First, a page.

Fuzzy Application Library/Technical Applications/Nuclear Fusion

First Fuzzy Logic control of nuclear fusion experiment

By Bill Edisbury, Npower Ltd. UK, May 1999

A solution to the problem of how to achieve controlled nuclear fusion may be nearer than we think if plans to use fuzzy logic to control the key features of the fusion process get the go-ahead at the UKAEA Culham Science Centre in Oxfordshire. Early trials of fuzzyTECH - fuzzy logic software supplied by Manchester- based Npower - have allowed UKAEA physicists to monitor the fuel density in their research machines far more accurately than has been possible previously. This will be the first time that fuzzy logic software has been demonstrated in a nuclear fusion context. Until now physicists have grappled with the problem of controlling the plasma (ionised gas) used in nuclear fusion research using fast computers but even these have difficulty keeping up with controlling each part of the complex fusion processes simultaneously. Fuzzy logic overcomes this by taking a holistic approach to the fusion process, enabling physicists to concentrate on controlling just a few key variables and leaving the fuzzy logic software to 'mind' the rest.

"Improving control of the plasma will be a great step forward in the realisation of power from nuclear fusion," says Tom Todd, manager, Fusion and Industry, UKAEA Culham Division. At present, the plasma pulse can last from a few milliseconds up to a minute depending on the size of the fusion vessel: the larger the vessel, the longer the fusion process lasts (although other factors play a role). "Our eventual aim is to achieve a process that is stable for months at a time without the need for a huge machine and fuzzy logic may provide part of the solution," says Todd. So far fuzzy logic has been piloted in monitoring the density of the fusion plasma, although there is growing interest in extending its application to control the plasma shape. If plans to use fuzzy logic for feedback control go ahead, it is hoped that this will extend the stable operation of the plasma, enabling physicists to conduct in-depth research into the optimum plasma shape more thoroughly. Currently this can be either like a 'beach ball' or ring-doughnut, but other shapes are also possible, the trick is to find which is best. Nuclear Fusion Nuclear fusion works by taking heavy isotopes of hydrogen (deuterium and tritium) and exposing them to high pressure and temperatures (100 - 200 million degrees centigrade, far in excess of the temperature of the core of the sun which is a mere 2 million degrees centigrade). The fusion reaction produces a helium nucleus, known as an alpha particle, a high- energy neutron and, at the same time, releases energy.

The high temperature of the fusion process forces the fuel to be in the form of plasma, when the atoms are free of their electrons. Strong magnetic fields are used to confine the plasma, preventing it from touching, and melting the walls of the fusion vessel. The energy released by nuclear fusion would be transferred via cooling circuits to heat-exchanging boilers, with electricity generated in steam turbines in the conventional way. The eventual commercialisation of nuclear fusion will depend upon the ability to produce a stable plasma, one that produces self-sustaining energy over an extended period. Cracking the stability problem relies upon being able to hold the plasma accurately to a specific shape and in place using magnetic confinement. Controlling the shape and density of the plasma are key to managing the stability of the plasma: fuzzy logic offers the potential to solve both problems. Fuzzy logic for enhanced feedback control Variations in the refractive index of the plasma with its density mean that an interferometer, typically using infrared laser beams, can measure the density by counting the number of wavelengths (fringes) produced in passing through the plasma. Until now 'traditional' fringe counters have been unable to cope with sudden changes in density, producing erratic jumps in the signals which make real-time control impossible. Fuzzy logic has been shown to 'smooth out' the fringe readings, enabling real-time control of the plasma density.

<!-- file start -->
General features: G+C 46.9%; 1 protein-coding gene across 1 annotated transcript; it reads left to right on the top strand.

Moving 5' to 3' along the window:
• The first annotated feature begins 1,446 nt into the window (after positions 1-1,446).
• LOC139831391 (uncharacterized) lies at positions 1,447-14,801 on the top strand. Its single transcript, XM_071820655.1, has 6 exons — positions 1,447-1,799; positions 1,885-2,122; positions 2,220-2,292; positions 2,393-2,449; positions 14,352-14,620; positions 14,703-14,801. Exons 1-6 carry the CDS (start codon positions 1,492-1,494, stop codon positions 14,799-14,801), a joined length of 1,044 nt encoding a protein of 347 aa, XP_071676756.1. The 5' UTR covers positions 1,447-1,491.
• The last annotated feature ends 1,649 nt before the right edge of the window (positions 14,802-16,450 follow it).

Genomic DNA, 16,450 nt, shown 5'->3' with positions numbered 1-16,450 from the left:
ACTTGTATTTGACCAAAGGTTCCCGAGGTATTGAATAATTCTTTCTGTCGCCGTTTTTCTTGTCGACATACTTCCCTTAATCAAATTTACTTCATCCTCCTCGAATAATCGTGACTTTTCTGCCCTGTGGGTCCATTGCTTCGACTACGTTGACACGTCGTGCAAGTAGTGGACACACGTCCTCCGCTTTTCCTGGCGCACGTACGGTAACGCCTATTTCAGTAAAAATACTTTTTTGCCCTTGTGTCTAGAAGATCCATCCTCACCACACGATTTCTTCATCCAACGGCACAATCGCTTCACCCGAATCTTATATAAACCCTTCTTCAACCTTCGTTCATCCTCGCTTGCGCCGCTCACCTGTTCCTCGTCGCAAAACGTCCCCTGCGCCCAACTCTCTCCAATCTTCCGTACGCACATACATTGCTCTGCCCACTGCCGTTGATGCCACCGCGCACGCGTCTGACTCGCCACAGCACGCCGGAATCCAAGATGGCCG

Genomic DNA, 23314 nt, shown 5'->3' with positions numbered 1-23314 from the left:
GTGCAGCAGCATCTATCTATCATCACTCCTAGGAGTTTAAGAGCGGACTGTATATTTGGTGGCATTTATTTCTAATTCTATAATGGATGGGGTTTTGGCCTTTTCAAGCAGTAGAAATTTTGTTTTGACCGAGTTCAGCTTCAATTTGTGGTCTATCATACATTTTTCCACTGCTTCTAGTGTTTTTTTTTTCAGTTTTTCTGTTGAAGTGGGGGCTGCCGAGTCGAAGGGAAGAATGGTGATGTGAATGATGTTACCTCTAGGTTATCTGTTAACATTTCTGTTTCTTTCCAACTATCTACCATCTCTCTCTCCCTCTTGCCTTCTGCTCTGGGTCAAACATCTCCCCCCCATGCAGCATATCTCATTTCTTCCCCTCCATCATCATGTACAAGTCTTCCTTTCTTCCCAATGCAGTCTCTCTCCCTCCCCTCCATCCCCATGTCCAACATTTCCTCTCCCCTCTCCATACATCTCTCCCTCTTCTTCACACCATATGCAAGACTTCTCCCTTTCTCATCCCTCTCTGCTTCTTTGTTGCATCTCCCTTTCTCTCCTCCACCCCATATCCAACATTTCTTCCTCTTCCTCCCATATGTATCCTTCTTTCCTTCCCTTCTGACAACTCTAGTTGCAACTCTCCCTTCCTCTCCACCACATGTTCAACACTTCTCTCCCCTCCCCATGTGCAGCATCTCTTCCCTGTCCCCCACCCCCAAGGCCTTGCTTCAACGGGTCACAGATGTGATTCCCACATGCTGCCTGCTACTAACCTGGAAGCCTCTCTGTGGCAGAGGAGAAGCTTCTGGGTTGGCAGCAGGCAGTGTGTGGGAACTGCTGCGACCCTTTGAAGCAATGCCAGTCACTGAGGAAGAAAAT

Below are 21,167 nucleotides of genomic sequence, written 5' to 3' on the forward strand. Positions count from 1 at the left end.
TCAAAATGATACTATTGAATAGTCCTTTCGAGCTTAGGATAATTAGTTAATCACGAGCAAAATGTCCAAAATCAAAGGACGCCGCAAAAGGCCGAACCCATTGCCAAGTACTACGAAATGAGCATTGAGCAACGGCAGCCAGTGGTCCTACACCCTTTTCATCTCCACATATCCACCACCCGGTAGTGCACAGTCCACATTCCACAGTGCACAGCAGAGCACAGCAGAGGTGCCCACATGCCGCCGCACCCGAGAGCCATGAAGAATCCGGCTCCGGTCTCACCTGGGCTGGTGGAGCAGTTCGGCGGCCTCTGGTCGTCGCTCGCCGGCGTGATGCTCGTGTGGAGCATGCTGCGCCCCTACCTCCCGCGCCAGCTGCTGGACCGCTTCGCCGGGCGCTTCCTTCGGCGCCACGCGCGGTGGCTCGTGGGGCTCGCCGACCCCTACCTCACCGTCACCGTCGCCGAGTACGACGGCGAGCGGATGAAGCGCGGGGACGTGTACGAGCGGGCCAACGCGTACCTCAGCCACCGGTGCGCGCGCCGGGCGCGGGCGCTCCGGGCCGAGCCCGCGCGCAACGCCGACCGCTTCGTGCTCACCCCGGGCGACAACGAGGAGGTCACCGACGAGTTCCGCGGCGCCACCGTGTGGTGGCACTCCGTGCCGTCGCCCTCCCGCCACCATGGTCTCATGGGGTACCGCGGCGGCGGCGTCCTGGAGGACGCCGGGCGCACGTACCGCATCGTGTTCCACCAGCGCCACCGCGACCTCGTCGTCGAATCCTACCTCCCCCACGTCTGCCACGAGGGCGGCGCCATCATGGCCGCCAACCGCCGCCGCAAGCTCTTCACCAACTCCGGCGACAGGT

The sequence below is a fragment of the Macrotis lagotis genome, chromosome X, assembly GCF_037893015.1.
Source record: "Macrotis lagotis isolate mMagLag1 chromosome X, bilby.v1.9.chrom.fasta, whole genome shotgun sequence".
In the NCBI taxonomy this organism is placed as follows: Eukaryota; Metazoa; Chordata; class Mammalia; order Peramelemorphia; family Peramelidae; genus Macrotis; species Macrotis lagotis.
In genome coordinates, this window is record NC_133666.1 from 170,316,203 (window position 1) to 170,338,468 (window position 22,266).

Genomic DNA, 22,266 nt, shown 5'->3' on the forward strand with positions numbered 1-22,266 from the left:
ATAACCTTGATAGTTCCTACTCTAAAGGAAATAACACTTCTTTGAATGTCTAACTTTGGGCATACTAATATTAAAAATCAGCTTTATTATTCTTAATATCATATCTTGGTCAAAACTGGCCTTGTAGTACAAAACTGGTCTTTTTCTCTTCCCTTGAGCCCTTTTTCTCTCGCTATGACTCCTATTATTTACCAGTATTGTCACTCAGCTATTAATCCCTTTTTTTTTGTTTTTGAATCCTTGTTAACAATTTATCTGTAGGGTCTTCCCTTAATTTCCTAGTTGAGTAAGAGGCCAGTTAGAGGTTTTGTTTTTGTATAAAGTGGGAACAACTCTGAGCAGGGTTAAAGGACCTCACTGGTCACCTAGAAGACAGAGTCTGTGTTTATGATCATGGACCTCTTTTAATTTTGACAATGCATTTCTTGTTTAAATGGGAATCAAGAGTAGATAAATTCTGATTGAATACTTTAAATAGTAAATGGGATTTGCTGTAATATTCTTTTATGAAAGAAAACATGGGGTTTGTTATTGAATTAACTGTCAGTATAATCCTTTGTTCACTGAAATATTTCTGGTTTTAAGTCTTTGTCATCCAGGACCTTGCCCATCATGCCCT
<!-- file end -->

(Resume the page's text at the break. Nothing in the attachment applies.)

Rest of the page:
Measuring the shape of the plasma involves using an array of magnetic probes, and other diagnostic instruments, to monitor the edge of the plasma. The output of the diagnostics can be processed and incorporated into real-time feedback control by fuzzy logic software, enabling physicists to concentrate on just a few key variables to control the fusion process. A key feature of the fuzzy logic controller would be the ability to automatically and smoothly adjust the priorities of a number of controlled variables as each plasma "shot" progressed, permitting more variables to be controlled than there are control parameters available to the operators. - ends - Editor's Note Npower Based in Manchester, Npower offers both software and consultancy to exploit the power of business intelligence tools such as fuzzy logic or neural networks, case based reasoning and knowledge management. Npower's customers include Abbey National, UBS, Barclays, the Dental Practice Board, Cranfield, British Steel, UKAEA and Zeneca. DTI Smart Software for Decision Makers Npower is a technology provider to the Department of Trade and Industry's Smart Software for Decision Makers (SSDM) Programme. This three-year initiative aims to help UK businesses become more aware of the commercial benefits of adopting emerging intelligent software technologies for converting raw data into business intelligence. Programme material available to businesses ranges from comprehensive "how to" guides including business and technology briefs, to a getting started guide, case studies and directories of product and service suppliers, as well as user clubs that assist members in developing demonstrator projects.